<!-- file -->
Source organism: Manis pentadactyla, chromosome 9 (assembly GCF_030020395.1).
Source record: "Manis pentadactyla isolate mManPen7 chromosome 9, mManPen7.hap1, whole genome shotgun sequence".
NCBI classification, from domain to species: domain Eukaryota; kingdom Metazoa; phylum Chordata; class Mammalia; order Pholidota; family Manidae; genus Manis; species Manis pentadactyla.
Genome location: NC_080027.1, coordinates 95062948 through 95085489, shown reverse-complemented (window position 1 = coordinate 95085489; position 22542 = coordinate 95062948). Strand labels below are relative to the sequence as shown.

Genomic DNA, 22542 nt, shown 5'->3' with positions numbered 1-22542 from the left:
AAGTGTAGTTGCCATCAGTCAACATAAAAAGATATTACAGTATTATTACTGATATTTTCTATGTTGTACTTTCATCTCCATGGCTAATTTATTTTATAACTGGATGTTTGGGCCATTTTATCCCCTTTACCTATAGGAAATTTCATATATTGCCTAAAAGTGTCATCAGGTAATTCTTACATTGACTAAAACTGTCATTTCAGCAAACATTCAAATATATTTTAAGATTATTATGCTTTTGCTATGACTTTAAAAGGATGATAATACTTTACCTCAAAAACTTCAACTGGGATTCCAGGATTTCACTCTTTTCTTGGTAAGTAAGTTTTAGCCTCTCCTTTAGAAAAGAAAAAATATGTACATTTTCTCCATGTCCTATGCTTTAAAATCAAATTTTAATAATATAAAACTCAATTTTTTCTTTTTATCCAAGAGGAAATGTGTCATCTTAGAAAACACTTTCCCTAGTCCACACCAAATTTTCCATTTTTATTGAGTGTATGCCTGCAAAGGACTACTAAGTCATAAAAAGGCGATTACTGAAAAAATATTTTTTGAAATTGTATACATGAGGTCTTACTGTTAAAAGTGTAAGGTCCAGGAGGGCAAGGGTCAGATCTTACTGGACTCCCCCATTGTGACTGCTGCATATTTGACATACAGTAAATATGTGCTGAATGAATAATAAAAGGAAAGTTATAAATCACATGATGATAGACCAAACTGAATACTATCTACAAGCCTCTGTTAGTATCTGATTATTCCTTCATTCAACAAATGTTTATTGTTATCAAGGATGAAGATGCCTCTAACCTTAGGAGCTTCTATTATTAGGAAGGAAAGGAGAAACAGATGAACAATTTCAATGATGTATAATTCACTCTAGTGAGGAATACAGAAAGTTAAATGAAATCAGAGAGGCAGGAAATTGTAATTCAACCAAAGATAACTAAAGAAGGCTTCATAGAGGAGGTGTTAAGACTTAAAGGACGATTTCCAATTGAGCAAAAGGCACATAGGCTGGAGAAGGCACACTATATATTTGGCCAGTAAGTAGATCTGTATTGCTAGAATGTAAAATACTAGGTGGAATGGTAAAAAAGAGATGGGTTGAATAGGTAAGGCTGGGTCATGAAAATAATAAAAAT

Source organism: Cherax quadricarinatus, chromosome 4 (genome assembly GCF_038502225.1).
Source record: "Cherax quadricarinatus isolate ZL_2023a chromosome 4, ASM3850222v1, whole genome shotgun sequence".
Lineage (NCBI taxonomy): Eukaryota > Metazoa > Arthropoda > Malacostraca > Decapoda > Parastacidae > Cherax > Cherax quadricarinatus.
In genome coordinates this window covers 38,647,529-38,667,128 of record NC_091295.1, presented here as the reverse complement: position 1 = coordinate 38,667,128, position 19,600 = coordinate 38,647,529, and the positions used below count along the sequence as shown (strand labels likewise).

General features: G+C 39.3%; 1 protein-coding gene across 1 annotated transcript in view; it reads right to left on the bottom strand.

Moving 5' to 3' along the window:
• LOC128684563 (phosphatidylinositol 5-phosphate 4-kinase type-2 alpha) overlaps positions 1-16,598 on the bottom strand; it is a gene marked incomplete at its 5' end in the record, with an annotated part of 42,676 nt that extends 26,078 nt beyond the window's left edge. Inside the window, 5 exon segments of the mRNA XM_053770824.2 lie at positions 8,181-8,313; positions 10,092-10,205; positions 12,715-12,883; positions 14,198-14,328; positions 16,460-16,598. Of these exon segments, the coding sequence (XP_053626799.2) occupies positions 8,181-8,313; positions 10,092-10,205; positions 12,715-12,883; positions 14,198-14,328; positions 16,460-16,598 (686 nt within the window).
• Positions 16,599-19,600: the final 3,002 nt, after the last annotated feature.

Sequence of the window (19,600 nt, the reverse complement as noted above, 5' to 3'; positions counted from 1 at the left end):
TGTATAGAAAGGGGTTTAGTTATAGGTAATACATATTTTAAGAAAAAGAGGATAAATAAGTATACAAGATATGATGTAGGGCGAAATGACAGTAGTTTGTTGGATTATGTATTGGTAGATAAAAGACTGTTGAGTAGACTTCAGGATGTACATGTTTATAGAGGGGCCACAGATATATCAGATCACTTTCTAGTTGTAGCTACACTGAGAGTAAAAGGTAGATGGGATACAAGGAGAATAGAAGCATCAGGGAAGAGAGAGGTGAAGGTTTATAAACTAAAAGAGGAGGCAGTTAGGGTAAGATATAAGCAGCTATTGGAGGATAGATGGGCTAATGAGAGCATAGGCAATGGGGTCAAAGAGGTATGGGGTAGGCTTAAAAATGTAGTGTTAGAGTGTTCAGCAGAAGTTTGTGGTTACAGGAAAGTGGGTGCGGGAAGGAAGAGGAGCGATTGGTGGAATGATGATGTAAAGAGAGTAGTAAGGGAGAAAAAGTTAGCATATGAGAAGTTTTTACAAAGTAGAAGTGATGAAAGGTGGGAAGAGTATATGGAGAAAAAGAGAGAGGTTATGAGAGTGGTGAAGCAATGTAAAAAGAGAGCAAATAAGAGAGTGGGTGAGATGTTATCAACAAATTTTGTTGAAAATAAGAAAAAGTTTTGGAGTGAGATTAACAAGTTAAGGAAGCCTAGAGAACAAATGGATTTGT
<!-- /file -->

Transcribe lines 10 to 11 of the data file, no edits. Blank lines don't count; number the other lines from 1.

In genome coordinates this window covers 38,647,529-38,667,128 of record NC_091295.1, presented here as the reverse complement: position 1 = coordinate 38,667,128, position 19,600 = coordinate 38,647,529, and the positions used below count along the sequence as shown (strand labels likewise).

General features: G+C 39.3%; 1 protein-coding gene across 1 annotated transcript in view; it reads right to left on the bottom strand.